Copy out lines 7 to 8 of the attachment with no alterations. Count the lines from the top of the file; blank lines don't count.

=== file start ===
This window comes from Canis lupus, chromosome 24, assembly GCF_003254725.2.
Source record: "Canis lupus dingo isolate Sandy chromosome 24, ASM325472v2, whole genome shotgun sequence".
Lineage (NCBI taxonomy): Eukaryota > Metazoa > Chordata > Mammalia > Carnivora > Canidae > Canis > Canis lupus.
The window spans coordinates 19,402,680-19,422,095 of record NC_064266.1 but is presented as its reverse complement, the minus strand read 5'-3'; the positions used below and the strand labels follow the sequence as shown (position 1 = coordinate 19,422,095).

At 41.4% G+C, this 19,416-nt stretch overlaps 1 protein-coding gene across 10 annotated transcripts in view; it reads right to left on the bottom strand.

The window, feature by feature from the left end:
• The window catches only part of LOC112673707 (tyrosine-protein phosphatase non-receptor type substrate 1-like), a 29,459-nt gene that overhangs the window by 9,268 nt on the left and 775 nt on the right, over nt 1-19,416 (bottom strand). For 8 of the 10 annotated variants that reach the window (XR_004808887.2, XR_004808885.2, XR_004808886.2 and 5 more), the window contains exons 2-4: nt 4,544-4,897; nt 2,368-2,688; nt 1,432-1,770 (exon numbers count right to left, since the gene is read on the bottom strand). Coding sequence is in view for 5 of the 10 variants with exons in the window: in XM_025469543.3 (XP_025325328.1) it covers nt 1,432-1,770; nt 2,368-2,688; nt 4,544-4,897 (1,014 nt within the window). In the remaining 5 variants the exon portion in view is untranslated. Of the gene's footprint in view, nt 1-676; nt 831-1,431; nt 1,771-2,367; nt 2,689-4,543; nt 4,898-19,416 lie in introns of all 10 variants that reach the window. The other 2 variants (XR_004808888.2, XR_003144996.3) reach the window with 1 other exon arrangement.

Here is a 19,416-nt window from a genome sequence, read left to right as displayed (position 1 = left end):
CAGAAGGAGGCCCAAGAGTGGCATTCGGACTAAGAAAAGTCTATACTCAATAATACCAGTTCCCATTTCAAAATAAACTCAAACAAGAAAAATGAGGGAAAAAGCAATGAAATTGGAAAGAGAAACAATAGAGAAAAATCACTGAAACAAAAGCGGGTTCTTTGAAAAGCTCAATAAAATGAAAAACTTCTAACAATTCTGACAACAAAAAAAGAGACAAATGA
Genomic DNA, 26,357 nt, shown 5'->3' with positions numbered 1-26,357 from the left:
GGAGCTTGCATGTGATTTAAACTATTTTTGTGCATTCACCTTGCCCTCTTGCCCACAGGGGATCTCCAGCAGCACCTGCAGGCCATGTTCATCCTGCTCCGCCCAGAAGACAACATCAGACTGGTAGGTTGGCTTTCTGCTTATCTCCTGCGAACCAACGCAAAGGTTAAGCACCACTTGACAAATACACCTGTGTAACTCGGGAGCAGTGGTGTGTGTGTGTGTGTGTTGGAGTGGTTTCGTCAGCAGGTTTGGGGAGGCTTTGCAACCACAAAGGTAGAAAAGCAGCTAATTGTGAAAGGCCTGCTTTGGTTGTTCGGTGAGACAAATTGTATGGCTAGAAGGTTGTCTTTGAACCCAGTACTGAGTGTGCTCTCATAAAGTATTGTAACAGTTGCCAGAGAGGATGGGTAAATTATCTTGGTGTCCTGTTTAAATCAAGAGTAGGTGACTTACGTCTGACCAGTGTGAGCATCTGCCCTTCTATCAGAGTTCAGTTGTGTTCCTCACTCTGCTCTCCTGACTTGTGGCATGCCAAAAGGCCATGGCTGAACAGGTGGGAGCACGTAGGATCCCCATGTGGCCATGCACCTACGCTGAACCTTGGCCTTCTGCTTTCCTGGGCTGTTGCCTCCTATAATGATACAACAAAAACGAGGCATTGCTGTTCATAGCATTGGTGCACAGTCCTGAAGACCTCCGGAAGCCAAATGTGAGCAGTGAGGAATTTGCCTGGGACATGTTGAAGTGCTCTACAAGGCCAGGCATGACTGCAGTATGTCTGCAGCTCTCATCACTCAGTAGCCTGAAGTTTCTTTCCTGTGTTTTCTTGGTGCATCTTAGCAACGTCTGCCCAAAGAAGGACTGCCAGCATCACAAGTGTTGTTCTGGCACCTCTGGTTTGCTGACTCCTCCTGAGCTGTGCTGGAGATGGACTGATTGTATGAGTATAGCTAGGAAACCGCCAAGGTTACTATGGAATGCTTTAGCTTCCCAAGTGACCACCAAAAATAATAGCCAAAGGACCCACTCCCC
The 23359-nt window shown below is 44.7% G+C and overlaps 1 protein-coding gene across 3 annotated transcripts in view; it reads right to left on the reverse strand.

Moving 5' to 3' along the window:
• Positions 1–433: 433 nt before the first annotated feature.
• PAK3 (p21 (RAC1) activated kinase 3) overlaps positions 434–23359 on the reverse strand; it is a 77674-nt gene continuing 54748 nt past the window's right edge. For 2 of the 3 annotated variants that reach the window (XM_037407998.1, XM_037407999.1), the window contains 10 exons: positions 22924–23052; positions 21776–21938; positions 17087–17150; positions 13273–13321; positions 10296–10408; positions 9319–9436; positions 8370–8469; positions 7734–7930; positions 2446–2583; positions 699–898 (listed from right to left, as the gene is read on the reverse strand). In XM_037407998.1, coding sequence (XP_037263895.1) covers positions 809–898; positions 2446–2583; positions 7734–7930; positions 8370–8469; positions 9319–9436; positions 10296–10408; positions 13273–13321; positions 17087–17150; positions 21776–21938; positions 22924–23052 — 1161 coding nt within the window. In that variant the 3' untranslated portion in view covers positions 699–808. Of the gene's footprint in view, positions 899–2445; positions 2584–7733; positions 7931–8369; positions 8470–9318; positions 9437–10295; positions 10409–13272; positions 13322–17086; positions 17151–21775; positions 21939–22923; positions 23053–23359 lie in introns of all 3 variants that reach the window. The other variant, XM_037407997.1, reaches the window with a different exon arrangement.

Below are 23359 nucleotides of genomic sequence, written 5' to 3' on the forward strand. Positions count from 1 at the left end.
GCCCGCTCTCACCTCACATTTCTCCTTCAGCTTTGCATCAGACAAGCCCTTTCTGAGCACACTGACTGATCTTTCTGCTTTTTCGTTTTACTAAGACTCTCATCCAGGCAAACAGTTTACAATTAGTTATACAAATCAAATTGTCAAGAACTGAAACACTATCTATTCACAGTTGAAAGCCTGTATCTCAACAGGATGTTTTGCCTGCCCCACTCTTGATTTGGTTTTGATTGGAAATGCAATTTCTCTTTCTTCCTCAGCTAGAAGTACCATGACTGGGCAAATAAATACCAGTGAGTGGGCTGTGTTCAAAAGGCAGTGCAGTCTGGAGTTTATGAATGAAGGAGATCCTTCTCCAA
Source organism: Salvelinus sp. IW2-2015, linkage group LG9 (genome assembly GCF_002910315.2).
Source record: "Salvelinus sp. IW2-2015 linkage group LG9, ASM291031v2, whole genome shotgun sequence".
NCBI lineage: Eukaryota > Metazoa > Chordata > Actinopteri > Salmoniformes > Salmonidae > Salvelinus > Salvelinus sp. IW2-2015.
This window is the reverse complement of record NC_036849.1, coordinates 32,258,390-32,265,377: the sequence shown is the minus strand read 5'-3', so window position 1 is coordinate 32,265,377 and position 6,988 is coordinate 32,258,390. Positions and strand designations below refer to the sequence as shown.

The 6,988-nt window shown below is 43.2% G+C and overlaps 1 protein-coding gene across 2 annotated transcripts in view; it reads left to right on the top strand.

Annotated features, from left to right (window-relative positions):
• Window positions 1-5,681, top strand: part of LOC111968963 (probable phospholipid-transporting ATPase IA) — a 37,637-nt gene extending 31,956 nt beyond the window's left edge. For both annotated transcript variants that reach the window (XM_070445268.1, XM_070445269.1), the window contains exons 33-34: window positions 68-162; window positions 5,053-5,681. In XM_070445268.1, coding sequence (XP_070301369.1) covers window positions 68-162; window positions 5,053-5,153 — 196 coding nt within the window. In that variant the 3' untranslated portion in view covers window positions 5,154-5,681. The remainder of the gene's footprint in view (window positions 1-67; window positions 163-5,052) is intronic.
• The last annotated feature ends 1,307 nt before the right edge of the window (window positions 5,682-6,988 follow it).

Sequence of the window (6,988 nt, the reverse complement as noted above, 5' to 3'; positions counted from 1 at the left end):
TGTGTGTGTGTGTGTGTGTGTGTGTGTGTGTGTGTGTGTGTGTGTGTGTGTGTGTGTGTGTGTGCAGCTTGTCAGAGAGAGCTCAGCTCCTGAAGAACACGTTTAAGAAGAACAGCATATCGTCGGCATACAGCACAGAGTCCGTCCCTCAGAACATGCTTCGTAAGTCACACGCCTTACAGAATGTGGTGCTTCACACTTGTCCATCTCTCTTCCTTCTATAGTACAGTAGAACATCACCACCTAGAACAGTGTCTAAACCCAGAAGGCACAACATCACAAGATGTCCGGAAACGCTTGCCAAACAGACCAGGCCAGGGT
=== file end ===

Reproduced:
• The window catches only part of LOC112673707 (tyrosine-protein phosphatase non-receptor type substrate 1-like), a 29,459-nt gene that overhangs the window by 9,268 nt on the left and 775 nt on the right, over nt 1-19,416 (bottom strand). For 8 of the 10 annotated variants that reach the window (XR_004808887.2, XR_004808885.2, XR_004808886.2 and 5 more), the window contains exons 2-4: nt 4,544-4,897; nt 2,368-2,688; nt 1,432-1,770 (exon numbers count right to left, since the gene is read on the bottom strand). Coding sequence is in view for 5 of the 10 variants with exons in the window: in XM_025469543.3 (XP_025325328.1) it covers nt 1,432-1,770; nt 2,368-2,688; nt 4,544-4,897 (1,014 nt within the window). In the remaining 5 variants the exon portion in view is untranslated. Of the gene's footprint in view, nt 1-676; nt 831-1,431; nt 1,771-2,367; nt 2,689-4,543; nt 4,898-19,416 lie in introns of all 10 variants that reach the window. The other 2 variants (XR_004808888.2, XR_003144996.3) reach the window with 1 other exon arrangement.

Here is a 19,416-nt window from a genome sequence, read left to right as displayed (position 1 = left end):